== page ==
Since it first opened in 1776 as a Spanish Army post overlooking San Francisco Bay, the Presidio has made a slow and steady transformation back to its original state as an epic natural green space in The City, and has been part of the National Park Service since 1994.
Today our 1,491-acre, urban national park continues its ongoing evolution with the opening of a brand new trail, cutting through the area's $23 million wetlands restoration project set in the foreground of the Golden Gate Bridge. And, with socially distanced outdoor strolls among the few activities allowed to Bay Areans under the new stay-at-home order, we can't think of a better time to get out and explore new terrain.
As of Friday, the Quartermaster Reach Marsh is accessible to locals with seven acres of tidal marsh land along the Presidio's northern shoreline near Crissy Field. Once unreachable and unkempt, the old "Army-era landfill" has been restored to a wetland landscape, crisscrossed with creeks and corridors where flora and fauna can meet Bay Area nature lovers.
"Work at Quartermaster Reach Marsh brought an 850-foot length of the stream once buried in a pipe back above ground through excavation," said Lisa Petrie of the nonprofit Presidio Trust. "The Presidio Trust Box culverts were then installed beneath Mason Street at Crissy Marsh to allow the freshwater of the stream to flow into the saltwater marsh and San Francisco Bay, creating a unique brackish habitat that is vital to a variety of plant and animal species."'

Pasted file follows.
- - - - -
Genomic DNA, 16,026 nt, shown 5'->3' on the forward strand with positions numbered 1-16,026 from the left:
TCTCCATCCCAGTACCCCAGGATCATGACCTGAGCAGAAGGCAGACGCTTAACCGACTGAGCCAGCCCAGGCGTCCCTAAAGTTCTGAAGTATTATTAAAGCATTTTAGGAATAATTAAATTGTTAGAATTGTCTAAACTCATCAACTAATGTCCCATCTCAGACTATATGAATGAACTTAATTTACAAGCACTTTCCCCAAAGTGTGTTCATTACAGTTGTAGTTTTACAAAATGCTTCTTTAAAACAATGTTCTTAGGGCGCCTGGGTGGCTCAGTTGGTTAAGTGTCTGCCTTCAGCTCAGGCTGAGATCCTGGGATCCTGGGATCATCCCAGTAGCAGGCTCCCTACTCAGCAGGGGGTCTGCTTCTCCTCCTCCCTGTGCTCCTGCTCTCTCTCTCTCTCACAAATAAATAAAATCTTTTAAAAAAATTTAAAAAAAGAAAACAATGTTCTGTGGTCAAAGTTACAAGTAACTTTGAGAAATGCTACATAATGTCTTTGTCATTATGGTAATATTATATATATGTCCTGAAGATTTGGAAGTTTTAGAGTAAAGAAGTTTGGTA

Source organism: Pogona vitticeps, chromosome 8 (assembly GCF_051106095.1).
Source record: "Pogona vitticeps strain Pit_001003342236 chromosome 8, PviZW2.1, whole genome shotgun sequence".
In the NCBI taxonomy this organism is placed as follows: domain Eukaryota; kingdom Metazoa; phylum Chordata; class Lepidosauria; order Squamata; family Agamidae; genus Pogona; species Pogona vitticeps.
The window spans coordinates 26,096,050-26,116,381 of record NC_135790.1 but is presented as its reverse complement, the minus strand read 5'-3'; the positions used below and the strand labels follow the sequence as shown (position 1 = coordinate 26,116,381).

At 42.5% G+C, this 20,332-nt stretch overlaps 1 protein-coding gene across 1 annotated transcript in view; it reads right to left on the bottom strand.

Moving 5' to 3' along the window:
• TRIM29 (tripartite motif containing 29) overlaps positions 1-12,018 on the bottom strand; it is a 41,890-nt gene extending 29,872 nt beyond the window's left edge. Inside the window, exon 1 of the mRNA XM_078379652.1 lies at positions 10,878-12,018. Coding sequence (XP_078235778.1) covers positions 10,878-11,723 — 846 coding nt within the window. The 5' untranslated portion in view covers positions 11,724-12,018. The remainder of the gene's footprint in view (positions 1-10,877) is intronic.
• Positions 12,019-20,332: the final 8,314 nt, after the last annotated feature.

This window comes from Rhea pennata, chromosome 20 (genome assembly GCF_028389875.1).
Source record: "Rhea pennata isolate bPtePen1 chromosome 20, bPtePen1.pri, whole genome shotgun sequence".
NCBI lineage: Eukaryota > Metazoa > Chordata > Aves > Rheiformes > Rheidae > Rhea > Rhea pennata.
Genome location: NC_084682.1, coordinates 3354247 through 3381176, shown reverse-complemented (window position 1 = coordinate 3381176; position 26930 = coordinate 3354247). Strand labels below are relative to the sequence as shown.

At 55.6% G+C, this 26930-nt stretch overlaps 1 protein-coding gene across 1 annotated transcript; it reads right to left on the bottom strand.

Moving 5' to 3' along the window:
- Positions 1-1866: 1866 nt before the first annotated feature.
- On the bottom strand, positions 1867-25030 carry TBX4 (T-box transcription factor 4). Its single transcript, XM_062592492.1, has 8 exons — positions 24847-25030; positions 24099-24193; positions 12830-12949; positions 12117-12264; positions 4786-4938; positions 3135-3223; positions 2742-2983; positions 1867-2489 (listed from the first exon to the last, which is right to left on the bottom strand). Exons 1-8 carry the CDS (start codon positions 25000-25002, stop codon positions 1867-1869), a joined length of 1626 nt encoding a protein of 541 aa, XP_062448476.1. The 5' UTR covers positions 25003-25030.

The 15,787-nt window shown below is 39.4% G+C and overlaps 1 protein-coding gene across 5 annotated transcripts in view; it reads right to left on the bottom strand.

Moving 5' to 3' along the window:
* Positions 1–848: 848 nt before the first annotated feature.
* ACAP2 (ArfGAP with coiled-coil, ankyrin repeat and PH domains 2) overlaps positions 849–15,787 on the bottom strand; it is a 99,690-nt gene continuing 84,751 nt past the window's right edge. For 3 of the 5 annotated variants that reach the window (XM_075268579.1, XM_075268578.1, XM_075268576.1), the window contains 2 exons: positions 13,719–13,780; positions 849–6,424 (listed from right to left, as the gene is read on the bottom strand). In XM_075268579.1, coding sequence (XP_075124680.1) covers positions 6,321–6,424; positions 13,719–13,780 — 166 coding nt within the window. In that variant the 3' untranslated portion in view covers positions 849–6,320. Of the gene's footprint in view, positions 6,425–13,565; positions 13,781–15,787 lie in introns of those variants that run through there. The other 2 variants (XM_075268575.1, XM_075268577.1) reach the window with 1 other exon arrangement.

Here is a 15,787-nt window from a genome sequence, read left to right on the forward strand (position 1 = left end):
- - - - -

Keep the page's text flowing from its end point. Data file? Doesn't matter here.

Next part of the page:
Planning for the project has been 10 years in the making, beginning with the seismic retrofitting of Doyle Drive, which became Presidio Parkway. The restoration of the marsh also represents a milestone in the 20-plus-year revitalization of the Tennessee Hollow Watershed, the largest of its kind in Presidio that also flows through the new marshland.
"When the Parkway was complete in 2015, there was still a long process of transferring the project to the Presidio, cleaning things up underneath, and creating the conditions ripe for a natural marsh to thrive," Petrie adds, noting that the project team is currently planting some 23,000 salt marsh and dune plants of more than 40 different species of plants, all grown in the nearby Presidio Nursery, to create an attractive habitat for migrating shorebirds and water animals including the increasingly rare Olympia oysters, the only oyster native to North America's West Coast.
"The new trail
As far as hiking is concerned, San Franciscans can look forward to a new route called the Tennessee Hollow Watershed Walk, a network of paths that includes a pedestrian bridge and a quarter-mile trail section to the Tennessee Hollow Trail, "linking the interior part of the Presidio's watershed to Crissy Field and the Bay for the first time," said Petrie.
The trail, too, will create more birding spots to observe native avian fauna like killdeer, herons, and coots, which have already taken up residences in the marsh.
While the plants are in their sapling phase, the site still feels somewhat bare but you can, of course, expect excellent views of the Golden Gate Bridge, Alcatraz and Crissy Marsh.
// For more information on the Quartermaster Reach Marsh, visit presidio.gov.